JAMARAT, Saudi Arabia (Reuters) - Two million Muslim pilgrims performed a symbolic stoning of the devil on Friday, the riskiest part of the annual haj pilgrimage where hundreds of people were killed in a crush two years ago.
Saudi Arabia, which stakes its reputation on organizing the world’s largest annual Muslim gathering, has deployed more than 100,000 security forces and medics as well as modern technology including drones and fiber optics to ensure a safe pilgrimage.
Under close supervision from Saudi authorities, pilgrims clad in white robes converged on Jamarat carrying pebbles to perform the ritual from a three-storey bridge erected to ease congestion.
Group leaders carrying flags from their countries directed pilgrims into the building. Some of the faithful held umbrellas to protect themselves from the sun, with temperatures surpassing 40 degrees Celsius (100 Fahrenheit) around midday.
“This is the embodiment of the Prophets Ismail and Ibrahim (Abraham) fighting the devil,” said Egyptian pilgrim Mohammed al-Jawhiri, 56. “The ritual reveals the extent of the devil’s evil and his actions to destroy this world.”
The 2015 incident killed nearly 800 people, according to Riyadh, when two large groups of pilgrims arrived together at a crossroads in Mina, a few kilometers east of Mecca, on their way to performing the stoning ritual.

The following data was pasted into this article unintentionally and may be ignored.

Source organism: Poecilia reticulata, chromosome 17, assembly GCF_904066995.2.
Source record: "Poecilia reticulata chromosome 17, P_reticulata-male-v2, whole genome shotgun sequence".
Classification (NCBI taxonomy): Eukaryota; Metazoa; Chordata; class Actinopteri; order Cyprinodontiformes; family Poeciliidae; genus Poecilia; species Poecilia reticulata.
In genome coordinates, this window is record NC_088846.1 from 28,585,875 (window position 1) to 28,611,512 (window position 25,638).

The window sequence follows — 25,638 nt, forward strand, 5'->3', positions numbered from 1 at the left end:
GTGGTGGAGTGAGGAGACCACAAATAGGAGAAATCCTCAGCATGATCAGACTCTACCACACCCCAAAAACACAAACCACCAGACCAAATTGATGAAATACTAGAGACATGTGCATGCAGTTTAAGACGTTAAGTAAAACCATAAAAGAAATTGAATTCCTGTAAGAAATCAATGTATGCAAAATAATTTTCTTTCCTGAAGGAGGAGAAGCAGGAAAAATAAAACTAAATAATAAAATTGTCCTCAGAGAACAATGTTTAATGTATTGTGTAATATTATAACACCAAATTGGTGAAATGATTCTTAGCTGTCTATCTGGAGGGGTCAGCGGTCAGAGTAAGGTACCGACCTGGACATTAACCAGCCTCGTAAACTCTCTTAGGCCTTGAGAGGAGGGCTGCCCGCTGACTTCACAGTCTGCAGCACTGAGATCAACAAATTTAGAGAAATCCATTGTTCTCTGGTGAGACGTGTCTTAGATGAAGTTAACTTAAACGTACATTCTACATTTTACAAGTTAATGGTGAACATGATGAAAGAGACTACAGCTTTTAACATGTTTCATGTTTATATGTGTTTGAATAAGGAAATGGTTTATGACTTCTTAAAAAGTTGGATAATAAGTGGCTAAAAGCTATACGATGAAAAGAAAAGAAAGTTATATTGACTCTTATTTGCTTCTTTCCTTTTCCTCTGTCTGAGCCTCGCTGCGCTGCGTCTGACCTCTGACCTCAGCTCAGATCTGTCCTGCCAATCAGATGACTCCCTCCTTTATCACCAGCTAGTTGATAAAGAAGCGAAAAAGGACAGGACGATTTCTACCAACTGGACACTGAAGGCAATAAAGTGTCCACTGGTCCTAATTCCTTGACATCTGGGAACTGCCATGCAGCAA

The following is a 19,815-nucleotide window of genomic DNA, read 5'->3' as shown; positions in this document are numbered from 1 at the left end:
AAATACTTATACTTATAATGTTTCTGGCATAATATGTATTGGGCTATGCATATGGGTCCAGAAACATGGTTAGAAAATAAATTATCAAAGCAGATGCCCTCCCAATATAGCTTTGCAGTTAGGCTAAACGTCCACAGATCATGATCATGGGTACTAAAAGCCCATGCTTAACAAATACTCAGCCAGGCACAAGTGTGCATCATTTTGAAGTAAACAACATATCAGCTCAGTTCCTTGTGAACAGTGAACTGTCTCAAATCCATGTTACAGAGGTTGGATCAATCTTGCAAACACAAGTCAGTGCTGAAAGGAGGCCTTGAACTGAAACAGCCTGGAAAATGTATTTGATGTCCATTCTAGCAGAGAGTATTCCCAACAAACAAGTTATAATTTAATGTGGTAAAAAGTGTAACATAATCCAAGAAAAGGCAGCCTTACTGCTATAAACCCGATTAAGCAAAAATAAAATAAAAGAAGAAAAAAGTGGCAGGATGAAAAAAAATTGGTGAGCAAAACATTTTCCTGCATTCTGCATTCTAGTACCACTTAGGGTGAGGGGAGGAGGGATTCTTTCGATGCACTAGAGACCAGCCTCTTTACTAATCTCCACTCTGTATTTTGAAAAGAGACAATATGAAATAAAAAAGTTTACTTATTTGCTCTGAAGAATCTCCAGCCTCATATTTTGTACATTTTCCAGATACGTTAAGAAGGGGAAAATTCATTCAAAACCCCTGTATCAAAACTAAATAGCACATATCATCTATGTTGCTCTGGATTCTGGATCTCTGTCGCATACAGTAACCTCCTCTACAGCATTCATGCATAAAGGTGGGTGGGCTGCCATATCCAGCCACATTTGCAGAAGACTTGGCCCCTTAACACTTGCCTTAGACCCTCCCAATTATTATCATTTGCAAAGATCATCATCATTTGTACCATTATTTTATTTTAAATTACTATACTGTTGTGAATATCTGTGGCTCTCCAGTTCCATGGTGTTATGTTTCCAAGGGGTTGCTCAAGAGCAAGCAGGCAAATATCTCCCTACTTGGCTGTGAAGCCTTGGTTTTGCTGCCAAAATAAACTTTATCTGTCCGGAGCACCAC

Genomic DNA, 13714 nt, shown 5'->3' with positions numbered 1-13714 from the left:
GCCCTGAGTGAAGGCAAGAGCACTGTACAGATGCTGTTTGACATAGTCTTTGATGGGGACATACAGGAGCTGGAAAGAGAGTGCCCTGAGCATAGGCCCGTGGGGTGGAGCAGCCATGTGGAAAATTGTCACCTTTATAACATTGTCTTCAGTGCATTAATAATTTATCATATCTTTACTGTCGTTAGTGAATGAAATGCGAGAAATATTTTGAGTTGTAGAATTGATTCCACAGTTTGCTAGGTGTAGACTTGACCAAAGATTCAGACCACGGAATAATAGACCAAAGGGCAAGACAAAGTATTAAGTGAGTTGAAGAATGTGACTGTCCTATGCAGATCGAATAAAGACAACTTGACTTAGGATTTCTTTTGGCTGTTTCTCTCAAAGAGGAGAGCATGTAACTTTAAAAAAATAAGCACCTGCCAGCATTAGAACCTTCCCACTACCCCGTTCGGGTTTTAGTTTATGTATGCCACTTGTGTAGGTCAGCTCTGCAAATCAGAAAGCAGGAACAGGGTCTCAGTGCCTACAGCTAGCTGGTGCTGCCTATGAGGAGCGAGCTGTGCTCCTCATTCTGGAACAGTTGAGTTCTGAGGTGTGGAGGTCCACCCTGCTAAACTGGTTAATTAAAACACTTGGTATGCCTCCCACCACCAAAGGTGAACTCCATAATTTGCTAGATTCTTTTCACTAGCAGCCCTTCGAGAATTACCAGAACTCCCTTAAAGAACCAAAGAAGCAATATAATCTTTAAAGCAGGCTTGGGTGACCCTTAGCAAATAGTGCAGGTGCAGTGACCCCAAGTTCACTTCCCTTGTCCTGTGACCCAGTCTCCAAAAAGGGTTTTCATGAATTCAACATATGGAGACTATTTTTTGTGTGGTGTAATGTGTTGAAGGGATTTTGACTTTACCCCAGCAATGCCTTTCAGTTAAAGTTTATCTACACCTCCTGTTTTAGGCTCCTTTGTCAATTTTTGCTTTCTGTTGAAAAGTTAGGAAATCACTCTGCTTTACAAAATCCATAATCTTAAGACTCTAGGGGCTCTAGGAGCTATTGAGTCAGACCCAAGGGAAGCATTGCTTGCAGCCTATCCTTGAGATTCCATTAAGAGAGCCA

Counts by countries of repatriated bodies, however, showed over 2,000 people may have died, more than 400 of them Iranians. It was the worst disaster to strike haj for at least 25 years.
The Saudi authorities redesigned the Jamarat area after two stampedes, in 2004 and 2006, killed hundreds of pilgrims, and the frequency of such disasters has greatly reduced as the government spent billions of dollars upgrading and expanding haj infrastructure and crowd control technology.
Officials said they had prepared a strict timetable for pilgrims from various countries to follow in order to reduce congestion.
Saudi Arabia said more than 2.3 million pilgrims, most of them from abroad, had arrived for the five-day ritual, a religious duty once in a lifetime for every able-bodied Muslim who can afford the journey.
They will continue the stoning ritual over the weekend and return to Mecca to pray at the Grand Mosque before completing the pilgrimage.
Some 90,000 Iranians have returned to haj after boycotting last year amid a diplomatic rift between Tehran and Riyadh, which are both vying for power and influence in the region.
In previous years, jostling to perform the stoning before returning to Mecca accounted for many of the stampedes and crushes that have afflicted haj.
“Thanks to the latest construction, this time even small children, old men, women and the disabled are being accommodated,” said Abdelaziz al-Azmi from Kuwait. “As you see, there is no problem.”
King Salman was in Mina on Friday, the first day of Eid al-Adha (feast of the sacrifice). He and his son, Crown Prince Mohammed bin Salman, welcomed well-wishers at a palace gathering attended by princes, clerics, military leaders and distinguished guests.
Saudi authorities have urged pilgrims to set aside politics during the haj but violence in the Middle East, including wars in Syria, Iraq, Yemen and Libya and other global hotspots are sure to be on the minds of many.
For a graphic on the Haj journey, click: here
For a graphic on Haj stampedes, click: here
Writing by Stephen Kalin; Editing by Richard Balmforth